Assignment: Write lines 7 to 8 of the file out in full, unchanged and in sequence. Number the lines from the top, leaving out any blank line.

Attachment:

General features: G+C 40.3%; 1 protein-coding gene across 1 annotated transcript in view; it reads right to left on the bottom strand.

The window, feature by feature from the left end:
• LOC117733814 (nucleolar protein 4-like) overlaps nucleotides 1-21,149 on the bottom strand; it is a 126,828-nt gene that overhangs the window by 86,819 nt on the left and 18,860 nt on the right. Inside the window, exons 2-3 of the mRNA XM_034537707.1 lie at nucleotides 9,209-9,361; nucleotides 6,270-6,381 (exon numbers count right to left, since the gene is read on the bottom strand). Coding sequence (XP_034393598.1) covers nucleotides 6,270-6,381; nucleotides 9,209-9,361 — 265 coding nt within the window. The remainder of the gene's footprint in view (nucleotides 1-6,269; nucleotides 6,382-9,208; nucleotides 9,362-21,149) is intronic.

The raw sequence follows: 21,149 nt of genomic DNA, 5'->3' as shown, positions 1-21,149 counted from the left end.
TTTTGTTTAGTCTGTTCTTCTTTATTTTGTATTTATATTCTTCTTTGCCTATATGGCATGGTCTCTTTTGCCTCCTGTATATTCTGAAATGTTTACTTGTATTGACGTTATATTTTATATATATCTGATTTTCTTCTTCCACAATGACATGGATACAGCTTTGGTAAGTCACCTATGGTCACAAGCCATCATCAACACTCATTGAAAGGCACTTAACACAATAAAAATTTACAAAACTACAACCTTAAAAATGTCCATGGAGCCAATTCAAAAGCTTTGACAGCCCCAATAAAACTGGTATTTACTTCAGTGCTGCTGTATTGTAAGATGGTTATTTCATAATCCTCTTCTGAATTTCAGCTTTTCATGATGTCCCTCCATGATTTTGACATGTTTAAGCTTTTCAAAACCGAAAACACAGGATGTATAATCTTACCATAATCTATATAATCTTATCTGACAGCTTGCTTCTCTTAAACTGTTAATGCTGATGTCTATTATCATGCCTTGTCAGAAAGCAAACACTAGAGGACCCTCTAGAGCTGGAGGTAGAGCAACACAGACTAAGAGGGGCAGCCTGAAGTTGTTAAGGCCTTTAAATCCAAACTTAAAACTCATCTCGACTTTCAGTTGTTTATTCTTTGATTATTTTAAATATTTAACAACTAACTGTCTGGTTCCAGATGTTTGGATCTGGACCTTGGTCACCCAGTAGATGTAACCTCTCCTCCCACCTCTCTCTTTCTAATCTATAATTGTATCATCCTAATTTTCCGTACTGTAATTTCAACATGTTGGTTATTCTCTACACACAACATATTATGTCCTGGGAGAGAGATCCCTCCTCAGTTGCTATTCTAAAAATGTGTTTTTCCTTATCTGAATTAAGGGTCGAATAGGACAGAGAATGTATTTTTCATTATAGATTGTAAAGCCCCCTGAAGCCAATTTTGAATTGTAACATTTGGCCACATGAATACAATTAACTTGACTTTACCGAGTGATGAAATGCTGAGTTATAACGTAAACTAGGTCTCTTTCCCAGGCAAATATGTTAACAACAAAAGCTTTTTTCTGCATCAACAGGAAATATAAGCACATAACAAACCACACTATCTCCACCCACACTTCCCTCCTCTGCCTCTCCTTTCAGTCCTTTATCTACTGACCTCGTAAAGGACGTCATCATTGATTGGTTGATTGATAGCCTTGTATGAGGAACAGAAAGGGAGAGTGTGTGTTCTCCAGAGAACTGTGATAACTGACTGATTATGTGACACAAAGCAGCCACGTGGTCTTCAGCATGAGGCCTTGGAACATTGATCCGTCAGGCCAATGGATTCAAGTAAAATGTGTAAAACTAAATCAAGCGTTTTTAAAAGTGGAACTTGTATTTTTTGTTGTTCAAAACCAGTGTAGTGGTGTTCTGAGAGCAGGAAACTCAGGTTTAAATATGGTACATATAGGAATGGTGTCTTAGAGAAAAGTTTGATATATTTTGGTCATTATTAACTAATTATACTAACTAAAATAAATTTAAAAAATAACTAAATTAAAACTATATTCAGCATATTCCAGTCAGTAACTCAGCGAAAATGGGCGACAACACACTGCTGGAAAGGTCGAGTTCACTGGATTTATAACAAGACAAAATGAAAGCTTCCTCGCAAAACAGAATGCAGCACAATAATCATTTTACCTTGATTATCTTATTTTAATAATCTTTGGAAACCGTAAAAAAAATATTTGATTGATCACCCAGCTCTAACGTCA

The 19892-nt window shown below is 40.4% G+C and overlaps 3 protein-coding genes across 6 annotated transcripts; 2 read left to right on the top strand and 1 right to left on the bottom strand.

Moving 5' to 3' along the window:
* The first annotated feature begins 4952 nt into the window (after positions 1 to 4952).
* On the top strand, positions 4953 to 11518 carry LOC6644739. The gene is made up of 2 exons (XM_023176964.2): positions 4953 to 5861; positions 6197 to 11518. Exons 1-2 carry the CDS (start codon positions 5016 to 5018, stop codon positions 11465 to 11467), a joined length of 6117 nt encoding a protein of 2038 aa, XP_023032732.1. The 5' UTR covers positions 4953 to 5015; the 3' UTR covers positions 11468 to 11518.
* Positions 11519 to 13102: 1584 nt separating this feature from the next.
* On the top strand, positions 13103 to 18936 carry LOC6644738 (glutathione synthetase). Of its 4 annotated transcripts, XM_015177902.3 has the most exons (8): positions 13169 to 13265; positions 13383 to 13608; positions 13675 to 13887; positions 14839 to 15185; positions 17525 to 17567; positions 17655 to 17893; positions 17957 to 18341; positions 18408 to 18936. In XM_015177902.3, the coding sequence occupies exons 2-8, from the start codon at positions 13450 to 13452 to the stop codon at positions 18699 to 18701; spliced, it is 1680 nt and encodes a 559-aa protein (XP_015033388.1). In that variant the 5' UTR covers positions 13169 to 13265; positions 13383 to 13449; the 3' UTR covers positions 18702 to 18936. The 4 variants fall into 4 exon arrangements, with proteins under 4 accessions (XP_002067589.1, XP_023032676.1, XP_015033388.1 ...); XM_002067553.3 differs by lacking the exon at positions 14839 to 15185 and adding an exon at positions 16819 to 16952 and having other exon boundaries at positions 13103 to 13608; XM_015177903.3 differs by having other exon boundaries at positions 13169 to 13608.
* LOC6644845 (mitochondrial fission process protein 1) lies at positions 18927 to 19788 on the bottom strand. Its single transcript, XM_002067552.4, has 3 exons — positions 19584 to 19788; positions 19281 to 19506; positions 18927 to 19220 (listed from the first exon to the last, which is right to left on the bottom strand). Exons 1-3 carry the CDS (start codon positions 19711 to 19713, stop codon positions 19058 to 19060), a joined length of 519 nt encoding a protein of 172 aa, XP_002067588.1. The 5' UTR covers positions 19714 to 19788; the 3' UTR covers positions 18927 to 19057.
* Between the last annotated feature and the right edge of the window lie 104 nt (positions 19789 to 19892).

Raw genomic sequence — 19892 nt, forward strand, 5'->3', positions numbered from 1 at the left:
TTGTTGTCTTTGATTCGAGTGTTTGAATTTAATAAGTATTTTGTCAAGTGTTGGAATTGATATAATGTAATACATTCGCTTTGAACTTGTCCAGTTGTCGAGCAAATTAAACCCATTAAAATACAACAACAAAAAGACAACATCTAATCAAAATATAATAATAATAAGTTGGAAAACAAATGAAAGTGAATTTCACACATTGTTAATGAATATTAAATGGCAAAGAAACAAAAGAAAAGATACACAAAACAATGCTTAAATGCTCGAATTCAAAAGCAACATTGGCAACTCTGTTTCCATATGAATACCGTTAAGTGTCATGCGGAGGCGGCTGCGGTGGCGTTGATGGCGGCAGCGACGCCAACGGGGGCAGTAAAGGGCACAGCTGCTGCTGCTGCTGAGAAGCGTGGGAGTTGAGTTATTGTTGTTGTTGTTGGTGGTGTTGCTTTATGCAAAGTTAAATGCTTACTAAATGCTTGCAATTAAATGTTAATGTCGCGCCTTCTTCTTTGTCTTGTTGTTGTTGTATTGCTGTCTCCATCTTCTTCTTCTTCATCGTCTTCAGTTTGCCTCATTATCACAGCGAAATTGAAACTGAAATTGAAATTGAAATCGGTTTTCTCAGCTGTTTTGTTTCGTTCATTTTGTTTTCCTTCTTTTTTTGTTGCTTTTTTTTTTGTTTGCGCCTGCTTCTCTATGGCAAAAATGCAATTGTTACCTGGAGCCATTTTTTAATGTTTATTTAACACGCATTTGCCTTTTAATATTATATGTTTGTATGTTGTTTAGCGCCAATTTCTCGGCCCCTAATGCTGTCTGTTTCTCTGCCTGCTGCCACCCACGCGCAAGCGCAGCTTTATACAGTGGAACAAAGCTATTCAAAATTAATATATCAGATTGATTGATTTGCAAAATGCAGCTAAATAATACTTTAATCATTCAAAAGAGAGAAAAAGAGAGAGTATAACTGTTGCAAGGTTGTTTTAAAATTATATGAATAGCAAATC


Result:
Moving 5' to 3' along the window:
* The first annotated feature begins 4952 nt into the window (after positions 1 to 4952).